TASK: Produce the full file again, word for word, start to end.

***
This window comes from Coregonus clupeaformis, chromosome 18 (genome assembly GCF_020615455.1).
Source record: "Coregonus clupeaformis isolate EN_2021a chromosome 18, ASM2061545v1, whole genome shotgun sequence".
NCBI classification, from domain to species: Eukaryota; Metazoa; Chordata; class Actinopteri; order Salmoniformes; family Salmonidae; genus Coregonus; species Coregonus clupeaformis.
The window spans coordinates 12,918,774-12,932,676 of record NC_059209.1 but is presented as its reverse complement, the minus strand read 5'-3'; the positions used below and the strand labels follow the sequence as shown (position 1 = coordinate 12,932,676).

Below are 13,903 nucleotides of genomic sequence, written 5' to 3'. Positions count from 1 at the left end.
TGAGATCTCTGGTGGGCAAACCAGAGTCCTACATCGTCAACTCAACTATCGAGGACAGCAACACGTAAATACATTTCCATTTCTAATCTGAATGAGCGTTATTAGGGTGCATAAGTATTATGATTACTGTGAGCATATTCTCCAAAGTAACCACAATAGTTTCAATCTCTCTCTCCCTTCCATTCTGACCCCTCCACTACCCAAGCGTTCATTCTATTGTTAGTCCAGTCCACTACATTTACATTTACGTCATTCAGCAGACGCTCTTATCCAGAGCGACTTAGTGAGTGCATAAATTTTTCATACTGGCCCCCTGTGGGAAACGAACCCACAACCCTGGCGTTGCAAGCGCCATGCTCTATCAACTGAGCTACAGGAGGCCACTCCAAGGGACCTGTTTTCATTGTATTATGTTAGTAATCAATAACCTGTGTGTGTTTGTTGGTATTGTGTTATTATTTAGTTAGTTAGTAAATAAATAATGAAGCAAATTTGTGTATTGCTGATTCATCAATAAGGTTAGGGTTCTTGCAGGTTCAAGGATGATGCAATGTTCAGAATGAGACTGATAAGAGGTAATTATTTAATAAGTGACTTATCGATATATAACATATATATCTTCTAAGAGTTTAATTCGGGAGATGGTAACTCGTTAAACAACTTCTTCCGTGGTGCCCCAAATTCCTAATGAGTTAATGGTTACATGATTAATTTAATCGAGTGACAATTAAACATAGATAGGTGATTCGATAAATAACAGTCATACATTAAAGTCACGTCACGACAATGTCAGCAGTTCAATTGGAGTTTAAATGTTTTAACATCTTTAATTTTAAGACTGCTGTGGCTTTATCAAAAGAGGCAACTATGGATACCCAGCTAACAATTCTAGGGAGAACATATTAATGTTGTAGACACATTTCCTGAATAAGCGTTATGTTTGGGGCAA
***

This window comes from Coregonus clupeaformis, chromosome 18 (genome assembly GCF_020615455.1).
Source record: "Coregonus clupeaformis isolate EN_2021a chromosome 18, ASM2061545v1, whole genome shotgun sequence".
NCBI classification, from domain to species: Eukaryota; Metazoa; Chordata; class Actinopteri; order Salmoniformes; family Salmonidae; genus Coregonus; species Coregonus clupeaformis.
The window spans coordinates 12,918,774-12,932,676 of record NC_059209.1 but is presented as its reverse complement, the minus strand read 5'-3'; the positions used below and the strand labels follow the sequence as shown (position 1 = coordinate 12,932,676).

Below are 13,903 nucleotides of genomic sequence, written 5' to 3'. Positions count from 1 at the left end.
TGAGATCTCTGGTGGGCAAACCAGAGTCCTACATCGTCAACTCAACTATCGAGGACAGCAACACGTAAATACATTTCCATTTCTAATCTGAATGAGCGTTATTAGGGTGCATAAGTATTATGATTACTGTGAGCATATTCTCCAAAGTAACCACAATAGTTTCAATCTCTCTCTCCCTTCCATTCTGACCCCTCCACTACCCAAGCGTTCATTCTATTGTTAGTCCAGTCCACTACATTTACATTTACGTCATTCAGCAGACGCTCTTATCCAGAGCGACTTAGTGAGTGCATAAATTTTTCATACTGGCCCCCTGTGGGAAACGAACCCACAACCCTGGCGTTGCAAGCGCCATGCTCTATCAACTGAGCTACAGGAGGCCACTCCAAGGGACCTGTTTTCATTGTATTATGTTAGTAATCAATAACCTGTGTGTGTTTGTTGGTATTGTGTTATTATTTAGTTAGTTAGTAAATAAATAATGAAGCAAATTTGTGTATTGCTGATTCATCAATAAGGTTAGGGTTCTTGCAGGTTCAAGGATGATGCAATGTTCAGAATGAGACTGATAAGAGGTAATTATTTAATAAGTGACTTATCGATATATAACATATATATCTTCTAAGAGTTTAATTCGGGAGATGGTAACTCGTTAAACAACTTCTTCCGTGGTGCCCCAAATTCCTAATGAGTTAATGGTTACATGATTAATTTAATCGAGTGACAATTAAACATAGATAGGTGATTCGATAAATAACAGTCATACATTAAAGTCACGTCACGACAATGTCAGCAGTTCAATTGGAGTTTAAATGTTTTAACATCTTTAATTTTAAGACTGCTGTGGCTTTATCAAAAGAGGCAACTATGGATACCCAGCTAACAATTCTAGGGAGAACATATTAATGTTGTAGACACATTTCCTGAATAAGCGTTATGTTTGGGGCAA